'The Wedding Ringer'
January is both the best of times and the worst of times for moviegoers. With the awards season in full swing, all those great little movies and tacky awards-bait epics slowly roll out to more cinemas in the hopes of making a little cash off of the hype. On the other hand, brand new releases in January are pretty much exclusively limited to the absolute worst movies the studios have held back to dump on the market when nobody’s looking. Such is the case with ‘The Wedding Ringer’, a comedy so unfunny and so horrible that it could only come out in January. Otherwise, everyone involved would simply be too embarrassed to acknowledge its existence.
Kevin Hart stars as the titular screenwriting contrivance, a guy named Jimmy who will be the bestest possible Best Man at any wedding for a fee. Deadbeat losers hire him when they don’t have a single friend or relative who will show up on their big day. You know, just like the sort of thing that would never possibly happen in the real world at any time. In this particular case, that deadbeat loser is Doug Harris (Josh Gad), a man without friends but with a beautiful fiancée (Kaley Cuoco-Sweeting) he’s going to marry in ten days. Because Doug doesn’t even have a single friend to be a groomsman, he requires Jimmy to pull his most elaborate wedding scam of all time: hiring a whole gang of friends and inventing an entire life story to pull it off.
Sounds impossible, right? But just the kind of impossible that will lead to all sorts of hijinks and montages. Plus, there’s no chance that Doug’s fiancée could possibly be a terrible person marrying him for money, and there’s even less of a chance that Doug and Jimmy could figure that out. And since Jimmy is so averse to making friends with clients that he doesn’t have any friends of his own, it’s probably unlikely that he could make his first friend in the unlikely Doug, right? Who knows? Well, you will within about five seconds. This is not exactly an unpredictable wild ride.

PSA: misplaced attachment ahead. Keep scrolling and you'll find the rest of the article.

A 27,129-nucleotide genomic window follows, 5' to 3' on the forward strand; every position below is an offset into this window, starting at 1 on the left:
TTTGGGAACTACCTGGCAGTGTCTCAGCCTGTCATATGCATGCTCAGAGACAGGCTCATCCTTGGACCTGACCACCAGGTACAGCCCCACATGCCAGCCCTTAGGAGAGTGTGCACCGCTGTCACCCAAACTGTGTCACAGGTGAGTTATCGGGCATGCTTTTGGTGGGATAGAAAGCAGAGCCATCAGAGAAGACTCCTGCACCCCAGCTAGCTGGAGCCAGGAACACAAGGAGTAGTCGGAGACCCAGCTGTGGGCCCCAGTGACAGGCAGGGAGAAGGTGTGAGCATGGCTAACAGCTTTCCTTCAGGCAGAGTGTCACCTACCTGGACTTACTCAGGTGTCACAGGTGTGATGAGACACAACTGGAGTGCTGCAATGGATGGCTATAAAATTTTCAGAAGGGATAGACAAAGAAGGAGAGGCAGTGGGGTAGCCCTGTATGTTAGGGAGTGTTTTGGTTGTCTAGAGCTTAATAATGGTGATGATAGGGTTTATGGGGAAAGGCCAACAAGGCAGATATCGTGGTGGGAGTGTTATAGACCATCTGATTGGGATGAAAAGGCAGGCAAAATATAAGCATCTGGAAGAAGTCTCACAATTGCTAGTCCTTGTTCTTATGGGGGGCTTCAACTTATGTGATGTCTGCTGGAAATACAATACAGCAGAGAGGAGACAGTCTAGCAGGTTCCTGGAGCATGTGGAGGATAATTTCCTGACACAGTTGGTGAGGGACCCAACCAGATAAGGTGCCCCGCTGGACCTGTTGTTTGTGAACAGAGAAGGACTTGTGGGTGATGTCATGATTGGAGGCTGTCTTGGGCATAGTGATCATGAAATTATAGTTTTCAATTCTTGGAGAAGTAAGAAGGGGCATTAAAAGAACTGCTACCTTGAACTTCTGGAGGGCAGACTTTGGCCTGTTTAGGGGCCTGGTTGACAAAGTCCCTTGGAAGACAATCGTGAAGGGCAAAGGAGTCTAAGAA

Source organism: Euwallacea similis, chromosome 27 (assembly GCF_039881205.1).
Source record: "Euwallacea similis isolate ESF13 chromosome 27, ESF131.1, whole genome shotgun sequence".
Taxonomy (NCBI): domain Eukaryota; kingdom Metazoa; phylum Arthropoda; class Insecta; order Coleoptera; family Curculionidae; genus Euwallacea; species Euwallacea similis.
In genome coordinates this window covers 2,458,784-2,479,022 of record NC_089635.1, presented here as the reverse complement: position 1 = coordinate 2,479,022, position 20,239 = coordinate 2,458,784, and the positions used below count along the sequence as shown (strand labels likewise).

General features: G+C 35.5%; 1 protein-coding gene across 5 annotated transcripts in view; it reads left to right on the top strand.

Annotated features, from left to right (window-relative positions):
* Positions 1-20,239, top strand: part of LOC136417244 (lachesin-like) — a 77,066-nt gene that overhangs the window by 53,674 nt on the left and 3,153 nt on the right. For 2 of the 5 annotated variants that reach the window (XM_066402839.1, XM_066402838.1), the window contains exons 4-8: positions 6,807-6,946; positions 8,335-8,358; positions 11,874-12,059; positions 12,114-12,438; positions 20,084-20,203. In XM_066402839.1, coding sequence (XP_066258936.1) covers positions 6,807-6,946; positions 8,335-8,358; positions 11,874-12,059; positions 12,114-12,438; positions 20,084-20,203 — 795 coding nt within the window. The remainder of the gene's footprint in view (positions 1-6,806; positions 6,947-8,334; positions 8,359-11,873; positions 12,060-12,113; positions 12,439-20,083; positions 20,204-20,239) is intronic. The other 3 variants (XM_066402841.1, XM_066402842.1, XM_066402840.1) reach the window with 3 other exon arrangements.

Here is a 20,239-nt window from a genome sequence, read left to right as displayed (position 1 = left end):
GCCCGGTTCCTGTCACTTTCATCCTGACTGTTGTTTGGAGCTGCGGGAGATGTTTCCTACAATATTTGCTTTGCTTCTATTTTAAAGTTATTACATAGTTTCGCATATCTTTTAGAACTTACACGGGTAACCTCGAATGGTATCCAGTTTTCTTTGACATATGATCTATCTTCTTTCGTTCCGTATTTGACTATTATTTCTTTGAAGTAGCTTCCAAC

The script for ‘The Wedding Ringer’ has been circulating around Hollywood for a decade, at it shows (certainly in the pun title based on a 1998 Adam Sandler flick). From the first time he opens his mouth, it’s clear that the Ringer role was initially written for Vince Vaughn. As the movie plays out, you get to see knock-offs of other successful comedies from the last decade. There’s a little Apatow bromance here, a little crazy ‘Hangover’ partying gone wrong there, etc. It’s a Frankensteined script that tries so hard to be so many other movies that it loses sight of whatever the hell it was supposed to be in the first place.
The jokes are unfunny from start to finish, trotting out every easy gag imaginable and doubling down on awkward gay panic situations whenever possible. (If you think two men touching is as hilarious as it is terrifying, or that women are all evil shrews, then this movie is for you.) Presumably, the idea behind forcing Hart’s character to hire a flock of groomsman was to bring in a gang of comedians to improv some extra gags. Unfortunately, everyone must have said no, because these characters are all played by nondescript actors who add nothing. So, all of the “wacky bros hanging out” sequences have been condensed to montages in the hopes that a bunch of fast cutting will somehow manufacture comedy. It never does.
Now, it should be noted that the two leads of this absolutely abysmal comedy are funny and talented. Occasionally by accident, Gad or Hart will score a laugh simply because they can’t help it. However, whenever the movie is in the hands of the screenwriters or the director, the audience gets a series of clunking failures where all the jokes should be. Even the few comedians that got bribed into cameos, like Jeff Ross and Whitney Cummings, look completely embarrassed to be there. (Not to mention Cloris Leachman, who deserves so much better than to play a silent grandma who catches on fire.)
Beyond all the failed gags and sloppy storytelling, there are times when ‘The Wedding Ringer’ is even incompetent on a technical level, which should be impossible in a studio movie made on this scale. Most of the countless montages that make up the bulk of the running time are chopped up so quickly and awkwardly that you can’t even see what’s happening. Maybe that’s an editorial failure or maybe things were shot horribly wrong, but either way, it ensures that ‘The Wedding Ringer’ even fails on the level of profession competency.
In short, there’s absolutely nothing positive to say about this movie. It’s a complete and total disaster – and not even a fun disaster suited to ironic viewing. Nope, ‘The Wedding Ringer’ is a mess, and I’m certain that everyone involved already wishes it would disappear. That’s why it’s coming out in January and that’s why, after this weekend, you’ll never hear about it again. Be grateful. You don’t even want to watch this by accident. Even if you’re stuck on a plane with no other viewing option, staring blanking into the seat in front of you would be far more entertaining than suffering through ‘The Wedding Ringer’.